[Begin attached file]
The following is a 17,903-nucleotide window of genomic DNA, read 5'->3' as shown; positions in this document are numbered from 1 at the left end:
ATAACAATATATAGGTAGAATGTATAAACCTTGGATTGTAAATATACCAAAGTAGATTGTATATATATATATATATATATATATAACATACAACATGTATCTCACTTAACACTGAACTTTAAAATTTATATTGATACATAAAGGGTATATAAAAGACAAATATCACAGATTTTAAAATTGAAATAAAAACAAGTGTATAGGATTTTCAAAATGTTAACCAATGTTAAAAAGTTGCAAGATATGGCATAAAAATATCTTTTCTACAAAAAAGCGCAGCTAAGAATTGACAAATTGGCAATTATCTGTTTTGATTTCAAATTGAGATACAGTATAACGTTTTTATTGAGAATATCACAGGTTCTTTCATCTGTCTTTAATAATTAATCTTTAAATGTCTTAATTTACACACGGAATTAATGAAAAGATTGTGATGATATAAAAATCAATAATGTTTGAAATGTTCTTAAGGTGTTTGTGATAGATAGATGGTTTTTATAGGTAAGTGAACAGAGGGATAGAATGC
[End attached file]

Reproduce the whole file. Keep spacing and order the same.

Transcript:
The following is a 17,903-nucleotide window of genomic DNA, read 5'->3' as shown; positions in this document are numbered from 1 at the left end:
ATAACAATATATAGGTAGAATGTATAAACCTTGGATTGTAAATATACCAAAGTAGATTGTATATATATATATATATATATATATAACATACAACATGTATCTCACTTAACACTGAACTTTAAAATTTATATTGATACATAAAGGGTATATAAAAGACAAATATCACAGATTTTAAAATTGAAATAAAAACAAGTGTATAGGATTTTCAAAATGTTAACCAATGTTAAAAAGTTGCAAGATATGGCATAAAAATATCTTTTCTACAAAAAAGCGCAGCTAAGAATTGACAAATTGGCAATTATCTGTTTTGATTTCAAATTGAGATACAGTATAACGTTTTTATTGAGAATATCACAGGTTCTTTCATCTGTCTTTAATAATTAATCTTTAAATGTCTTAATTTACACACGGAATTAATGAAAAGATTGTGATGATATAAAAATCAATAATGTTTGAAATGTTCTTAAGGTGTTTGTGATAGATAGATGGTTTTTATAGGTAAGTGAACAGAGGGATAGAATGC